Unfortunately, Glickman was right about the backlash Schulz would receive, but he handled it well. Larry Rutman, president of United Feature Syndicate didn’t like a scene with Franklin playing with the other children and asked for a change.

Schulz gave the perfect response, “Well, Larry, let’s put it this way: Either you print it just the way I draw it or I quit. How’s that?”

Larry printed it and Peanuts went on to impact numerous societies worldwide.

It only takes one artist with perspective and integrity to change a culture.

Peanuts

Copyright © 2015 by CJ Powers

12 Essentials of Directing Actors

Movie director.In watching and chatting with numerous actors and directors over the years, I’ve learned a few things that directors do poorly and several they do well. During this time frame the ideals have changed within the production world, so I’m writing only those key points that relate to actors giving a truthful performance. I hope directors will find these recommendations helpful.

  1. TAKE AN ACTING CLASS. Actors are vulnerable and sensitive people who need encouragement and an understanding director.  The best way to inspire great performances is by understanding the acting process. To keep up with the latest trends, I take acting or an improvisational class every so often.
  2. MAKE A CONNECTION. An actor’s job is intense and exposed, which can cause them to feel overly sensitive or vulnerable. The director needs to come along side of them as a trusted advisor. Actors rarely need to be challenged or have an authority figure bear down on them, as most self-critique or compare themselves to their own detriment.
  3. KILL CRITICAL SPEAK. The director owns the set and must stop any cast or crew from saying anything negative to actors. Direction must only come from the director who fully understands the vision and can give proper and affirming recognition. If anyone on the set feels a need to make suggestions or confer with the director about someone’s performance, it must be done in private, if at all. The director MUST protect the actors.
  4. ASK QUESTIONS. The last thing an actor needs on set is an authoritarian or a director that bellows out commands or instructions. Each actor is an expert at her character and because the director is focused on everything, the professional actor will maintain that expert status. It’s therefore prudent for the director to change the actor’s performance inductively by asking questions. By drawing the actor into the thinking process, she is able to discover for herself what the character needs to do. This activity strengthens the actor’s ownership of the character and enhances her performance.
  5. TREAT ACTORS EQUALLY. An actor’s emotions can take its toll throughout the shooting day. Great directors try to keep an eye on each actor’s emotional status and take specific time to remind her that she is liked and respected. The director is a powerful leader that must share this treatment equally with all actors to maintain a mutually warm environment from which the actors can safely perform.  Leaving an actor out of this personalized attention can send her reeling out of control.
  6. BE COURTEOUS. Directors can raise the performance bar by being courteous and avoid the common mistake of telling an actor how she blew it. By saying, “What was that? You can’t bellow out your lines. Let’s do another take and give me less,” the director increases the actor’s fear and stiffens her next take. Instead, a director might consider saying, “I’d like to try something a little different on this next take. I wonder if you could maintain your emotional intensity and drench the other character with a dangerous calm.” This gives the actor more to work with and inspires creativity and performance.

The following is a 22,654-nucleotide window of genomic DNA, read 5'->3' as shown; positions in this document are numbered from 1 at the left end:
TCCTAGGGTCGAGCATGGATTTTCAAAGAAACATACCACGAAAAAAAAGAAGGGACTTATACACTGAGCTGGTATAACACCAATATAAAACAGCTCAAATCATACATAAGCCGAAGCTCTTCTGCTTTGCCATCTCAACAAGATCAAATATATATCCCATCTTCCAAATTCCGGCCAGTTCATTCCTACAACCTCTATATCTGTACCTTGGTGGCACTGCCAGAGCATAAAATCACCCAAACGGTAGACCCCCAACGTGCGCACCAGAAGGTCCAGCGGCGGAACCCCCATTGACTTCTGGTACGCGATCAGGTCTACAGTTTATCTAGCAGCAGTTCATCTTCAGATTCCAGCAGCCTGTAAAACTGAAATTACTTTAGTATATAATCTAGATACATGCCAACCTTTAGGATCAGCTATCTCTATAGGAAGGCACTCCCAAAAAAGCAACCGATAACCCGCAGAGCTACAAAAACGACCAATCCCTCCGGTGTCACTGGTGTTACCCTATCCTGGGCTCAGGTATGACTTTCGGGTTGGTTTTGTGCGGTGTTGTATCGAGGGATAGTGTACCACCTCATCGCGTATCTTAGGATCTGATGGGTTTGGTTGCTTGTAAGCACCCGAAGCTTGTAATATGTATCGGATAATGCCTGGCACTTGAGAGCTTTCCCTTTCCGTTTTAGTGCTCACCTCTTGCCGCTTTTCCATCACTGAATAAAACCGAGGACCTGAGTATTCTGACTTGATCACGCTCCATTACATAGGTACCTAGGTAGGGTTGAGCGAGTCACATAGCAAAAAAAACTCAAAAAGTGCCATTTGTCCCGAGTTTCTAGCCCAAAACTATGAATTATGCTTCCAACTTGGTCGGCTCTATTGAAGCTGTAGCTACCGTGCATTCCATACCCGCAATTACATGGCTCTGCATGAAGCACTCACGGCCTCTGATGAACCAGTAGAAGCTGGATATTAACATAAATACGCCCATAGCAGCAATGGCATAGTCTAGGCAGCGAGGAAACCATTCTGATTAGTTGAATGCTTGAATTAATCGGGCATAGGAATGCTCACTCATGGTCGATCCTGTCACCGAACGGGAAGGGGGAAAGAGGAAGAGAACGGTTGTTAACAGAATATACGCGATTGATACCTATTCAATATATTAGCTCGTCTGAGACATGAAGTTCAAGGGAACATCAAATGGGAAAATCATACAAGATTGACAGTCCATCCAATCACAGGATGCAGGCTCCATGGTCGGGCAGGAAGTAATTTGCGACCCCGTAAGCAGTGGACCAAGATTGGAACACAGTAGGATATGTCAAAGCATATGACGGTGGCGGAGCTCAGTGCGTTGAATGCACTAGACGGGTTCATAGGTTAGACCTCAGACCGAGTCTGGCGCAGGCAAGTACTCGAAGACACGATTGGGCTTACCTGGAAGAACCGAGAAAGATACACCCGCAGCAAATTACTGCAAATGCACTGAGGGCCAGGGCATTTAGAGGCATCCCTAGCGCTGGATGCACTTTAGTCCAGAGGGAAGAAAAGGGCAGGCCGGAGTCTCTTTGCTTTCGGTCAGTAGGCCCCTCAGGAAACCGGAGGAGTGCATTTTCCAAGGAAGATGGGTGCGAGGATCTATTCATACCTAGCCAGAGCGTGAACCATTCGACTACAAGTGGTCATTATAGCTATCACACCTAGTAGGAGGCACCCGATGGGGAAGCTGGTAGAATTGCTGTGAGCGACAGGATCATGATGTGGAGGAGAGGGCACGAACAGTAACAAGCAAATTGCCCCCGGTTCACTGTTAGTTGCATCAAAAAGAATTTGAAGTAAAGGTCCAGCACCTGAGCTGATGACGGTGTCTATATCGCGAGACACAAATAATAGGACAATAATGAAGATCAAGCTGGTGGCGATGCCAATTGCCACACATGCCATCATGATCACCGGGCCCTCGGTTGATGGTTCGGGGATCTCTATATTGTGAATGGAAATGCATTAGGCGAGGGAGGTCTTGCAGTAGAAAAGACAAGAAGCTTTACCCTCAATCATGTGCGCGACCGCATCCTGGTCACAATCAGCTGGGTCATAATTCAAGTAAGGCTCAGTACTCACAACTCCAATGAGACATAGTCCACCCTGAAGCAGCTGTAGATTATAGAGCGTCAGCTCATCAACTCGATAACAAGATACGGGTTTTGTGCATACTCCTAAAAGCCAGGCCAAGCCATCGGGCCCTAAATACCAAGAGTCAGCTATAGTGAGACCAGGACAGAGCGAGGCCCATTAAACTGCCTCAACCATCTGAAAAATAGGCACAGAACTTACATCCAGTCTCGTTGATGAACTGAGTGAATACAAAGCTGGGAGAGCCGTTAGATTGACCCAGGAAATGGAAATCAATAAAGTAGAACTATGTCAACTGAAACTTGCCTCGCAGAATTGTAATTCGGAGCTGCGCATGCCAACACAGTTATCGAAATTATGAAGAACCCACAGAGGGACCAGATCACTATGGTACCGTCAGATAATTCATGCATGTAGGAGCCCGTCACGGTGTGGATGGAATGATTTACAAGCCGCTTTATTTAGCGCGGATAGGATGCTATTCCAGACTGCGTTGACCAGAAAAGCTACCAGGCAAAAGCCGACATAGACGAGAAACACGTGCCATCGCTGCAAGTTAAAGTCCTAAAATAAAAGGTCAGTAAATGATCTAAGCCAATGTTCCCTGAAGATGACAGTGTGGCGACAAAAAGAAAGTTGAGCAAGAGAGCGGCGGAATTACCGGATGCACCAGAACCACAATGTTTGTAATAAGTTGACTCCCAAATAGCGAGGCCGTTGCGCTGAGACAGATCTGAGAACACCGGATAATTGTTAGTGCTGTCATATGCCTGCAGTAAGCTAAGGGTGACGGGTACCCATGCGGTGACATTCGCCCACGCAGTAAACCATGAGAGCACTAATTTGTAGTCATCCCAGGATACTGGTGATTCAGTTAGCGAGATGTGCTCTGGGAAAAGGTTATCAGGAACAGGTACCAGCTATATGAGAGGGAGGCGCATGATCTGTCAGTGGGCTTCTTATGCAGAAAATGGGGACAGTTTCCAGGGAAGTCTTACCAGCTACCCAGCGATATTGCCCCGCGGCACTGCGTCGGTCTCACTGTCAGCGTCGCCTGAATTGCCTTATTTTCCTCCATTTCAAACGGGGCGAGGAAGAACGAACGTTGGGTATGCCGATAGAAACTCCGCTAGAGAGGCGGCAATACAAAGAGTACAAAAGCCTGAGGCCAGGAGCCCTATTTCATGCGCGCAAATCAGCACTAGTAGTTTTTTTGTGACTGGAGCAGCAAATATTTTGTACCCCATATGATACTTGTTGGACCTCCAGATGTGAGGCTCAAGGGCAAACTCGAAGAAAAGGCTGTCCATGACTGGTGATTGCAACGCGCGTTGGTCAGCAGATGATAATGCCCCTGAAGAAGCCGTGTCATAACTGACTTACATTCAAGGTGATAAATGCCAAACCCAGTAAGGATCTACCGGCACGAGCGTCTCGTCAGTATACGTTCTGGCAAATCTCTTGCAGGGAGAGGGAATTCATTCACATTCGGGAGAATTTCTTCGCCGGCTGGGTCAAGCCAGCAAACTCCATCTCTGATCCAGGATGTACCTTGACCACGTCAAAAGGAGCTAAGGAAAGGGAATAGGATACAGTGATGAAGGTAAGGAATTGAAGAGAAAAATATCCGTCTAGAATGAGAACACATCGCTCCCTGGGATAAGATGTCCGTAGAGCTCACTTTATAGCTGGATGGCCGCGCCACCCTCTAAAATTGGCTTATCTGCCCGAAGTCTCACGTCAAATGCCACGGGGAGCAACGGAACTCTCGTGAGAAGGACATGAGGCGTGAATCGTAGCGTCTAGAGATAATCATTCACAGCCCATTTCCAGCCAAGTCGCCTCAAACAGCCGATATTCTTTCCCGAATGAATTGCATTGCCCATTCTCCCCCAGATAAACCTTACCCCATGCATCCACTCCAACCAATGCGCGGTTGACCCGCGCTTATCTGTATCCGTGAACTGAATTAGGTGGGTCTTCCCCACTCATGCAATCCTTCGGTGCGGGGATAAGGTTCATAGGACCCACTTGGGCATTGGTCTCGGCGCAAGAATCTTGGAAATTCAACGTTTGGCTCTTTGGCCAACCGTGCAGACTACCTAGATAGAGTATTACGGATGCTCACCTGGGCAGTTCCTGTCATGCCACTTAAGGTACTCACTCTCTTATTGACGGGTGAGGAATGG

7. AVOID COMMON ACTING PROBLEMS. Acting is self-conscious and self-judgmental, which many times can cause an actor to act from her head instead of her heart. The director must work with the actor to make sure she is focused on the character and not herself. This approach will avoid numerous problems that typically rise during any given shooting day and help to draw out an honest or truthful performance.
  8. PROMOTE RELAXATION AND FOCUS. Relaxation is important to make sure the actor doesn’t project her voice as if on a stage. It will also impact the way she carries herself. When a scene calls for tension, it will naturally grow from the relaxed state and appear in her hands, walk, voice and face. Anytime anxiety creeps in, the actor becomes stilted in her performance. A director can improve the performance by reminding the actor of what she’s done well. Even redirecting her focus off of her feelings and back onto the character will reduce the temporary lack in confidence.
  9. CLARIFY SUBTEXT. Reviewing subtext during rehearsal will help an actor focus on each line, glance or action. Every element of her performance must lead to her character’s super objective or what she is fighting for. The subtext can be clarified with a verb to be played, a character she plays to, and an intended effect that her character wants as the outcome.
  10. KILL ANTICIPATION. It is difficult for a director to have an actor play a part “naturally” in a specific way, as the mere mention of doing it naturally makes the performance stilted. Within that moment the actor gets trapped in her head and starts to anticipate a line or action. She might also purposely hold back in an attempt to be more natural, which creates an awkward lag and reveals that the actor has done this moment several before in rehearsal. One of the best ways to avoid this conundrum is to walk the actor through the character’s thinking process, while salting in moment-by-moment clues as the performance unfolds – Just like in real life.